When trying to conquer new genres, publishers often resort to recycling their already-established IPs, in more or less desperate attempts at creating a successful spin-off. In many cases, the outcome is disastrous, and the experiment is quickly forgotten. Every sometimes, though, we get a proper spin-off that may even start a new series (usually from Nintendo).
The following list enumerates what we feel are the strangest game spin-offs. It doesn't mean they're not worth playing, though. Most of these games have something to offer, and they're usually worth the time.
Share some of your own ideas in the comments below.
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The Witcher Battle Arena
The list of the weirdest spin-offs starts with good ol; The Witcher. After the success of The Witcher 2: Assassins of Kings, CD Projekt RED started craving expansion beyond the RPG genre, and worked out an ambitious plan. Like many other developers, they wanted to repeat the success of Dota 2 and League of Legends, so they commissioned Fuero Games to create a Witcher MOBA.
Thus was born The Witcher Battle Arena, released on smartphones as free-to-play with optional microtransactions. The game lasted from January 2015 to December the same year. Despite ambitious plans, it was disappointing content-wise.
Even though The Witcher becoming a MOBA was quite unexpected, some people believe the project had a potential and was binned prematurely.
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Metal Gear Acid
Metal Gear is among the oldest active game series out there. Most entries offer the same gameplay model, tailored to capabilities of the platforms they graced (Ghost Babel on Game Boy Color is a good example). The series created by Hideo Kojima also got a card game spin-off.
If you're wondering how a stealth game with action elements can be successfully turned into a game about collecting cards and assembling a decks, Metal Gear Acid from the PlayStation Portable will quickly bring the answer. Somehow, Konami managed to combine the two worlds, in theory completely incompatible. Not only that: Acid was a dark horse, which even warranted a sequel.
The aim of the game is to collect better cards to assemble the strongest team of heroes, which takes part in turn-based battles. The better the deck, the better the results. However irreconcilable this mix may seem, the gameplay in Metal Gear Acid was perfectly compelling.
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Through more than 20 years since the release of Pokemon Red, the series has seen countless sequels, remakes, and spin-offs. In the vast majority, they don't deviate from the typical formula of catching, training, and pitting the monsters against each other. Against this backdrop, Pokemon Snap on Nintendo 64 stands out the most.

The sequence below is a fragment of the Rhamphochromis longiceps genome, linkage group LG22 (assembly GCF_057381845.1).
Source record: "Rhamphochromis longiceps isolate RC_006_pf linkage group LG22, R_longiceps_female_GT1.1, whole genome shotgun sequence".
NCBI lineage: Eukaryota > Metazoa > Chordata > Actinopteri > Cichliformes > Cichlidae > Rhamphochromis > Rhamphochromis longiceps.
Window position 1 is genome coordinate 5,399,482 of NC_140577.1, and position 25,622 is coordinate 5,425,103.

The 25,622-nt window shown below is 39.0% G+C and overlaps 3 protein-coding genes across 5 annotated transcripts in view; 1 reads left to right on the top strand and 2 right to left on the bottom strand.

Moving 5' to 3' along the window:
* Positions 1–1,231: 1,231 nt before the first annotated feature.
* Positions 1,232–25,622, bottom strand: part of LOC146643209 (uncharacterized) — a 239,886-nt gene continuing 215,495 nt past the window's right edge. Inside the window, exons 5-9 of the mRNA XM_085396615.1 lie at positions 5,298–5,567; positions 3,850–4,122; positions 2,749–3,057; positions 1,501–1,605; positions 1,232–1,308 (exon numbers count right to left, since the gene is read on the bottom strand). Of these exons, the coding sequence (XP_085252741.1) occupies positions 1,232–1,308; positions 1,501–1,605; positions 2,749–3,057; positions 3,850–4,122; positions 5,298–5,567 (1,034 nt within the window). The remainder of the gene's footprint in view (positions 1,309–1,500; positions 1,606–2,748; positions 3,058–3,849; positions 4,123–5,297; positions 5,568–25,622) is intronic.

This is a game where the main objective is to photograph the creatures you encounter. The better the shot, the clearer the image of the model, the higher the score we get. Also, for the entire game, you're riding in a cart – just to make things weirder. While the game was a bit underwhelming gameplay-wise, it also was a milestone for the entire Pokemon series, for the first time showing the monsters in 3D.
Pokemon Snap gathered a small, albeit loyal following of virtual photographers over the years. Nintendo finally acknowledged that, and it finally announced a follow-up last year, coming for Switch.
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What genre is Halo? Why, FPS, of course. The shooter from Bungie became a phenomenon and one of the flagship console franchises within a few years. Microsoft, however, wanted something more. So they decided to create... a strategy game.
Halo Wars was created by Ensemble studio (Age of Empires series, disbanded since), who used their enormous experience to turn the famous action game into a strategy.
They apparently knew their game – the spin-off turned out completely successful. It's all the more impressive when you appreciate that the devs had a very good reason to fail: the game was conceived as Xbox 360 exclusive – not the strategy games' go-to platform. .
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The Typing of the Dead
In the list of wouldn't be complete without the game from Sega. Originally released in 1999 for the Dreamcast, The Typing of the Dead turned arcade FPP shooters upside down. What was the revolution about?
About the controls. The House of the Dead series, used the so-called light gun – a plastic gun that you aimed at the screen. Typing of the Dead swapped that gun with a keyboard. The gameplay was based not on shooting zombies, but on typing words appearing on the screen as quickly as possible.
How did this actually work? The text appeared next to each opponent. The faster we wrote it, the more damage we dealt, and the better score we got. It was a game that seemed boring on paper, but came off surprisingly enjoyable in practice.
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After the success of Mario Kart for the Nintendo 64, many companies wanted to repeat Nintendo's feat and set about creating their own karting games. Chocobo Racing is one such example, though forgotten by many as a rather mediocre game.
Square Enix thought that the Final Fantasy's rapport warranted dropping the title and focusing on the Chocobo mascot, very popular in Japan. If the execution was better, Chocobo Dungeon (a dungeoncrawler spin-off of the Final Fantasy series), could have been remembered more fondly.
And yes, Chocobo switched from jRPG to racing, which didn't work out well. While I have fond memories of this game myself, I'm also aware that I was really keen on the entire Final Fantasy series.
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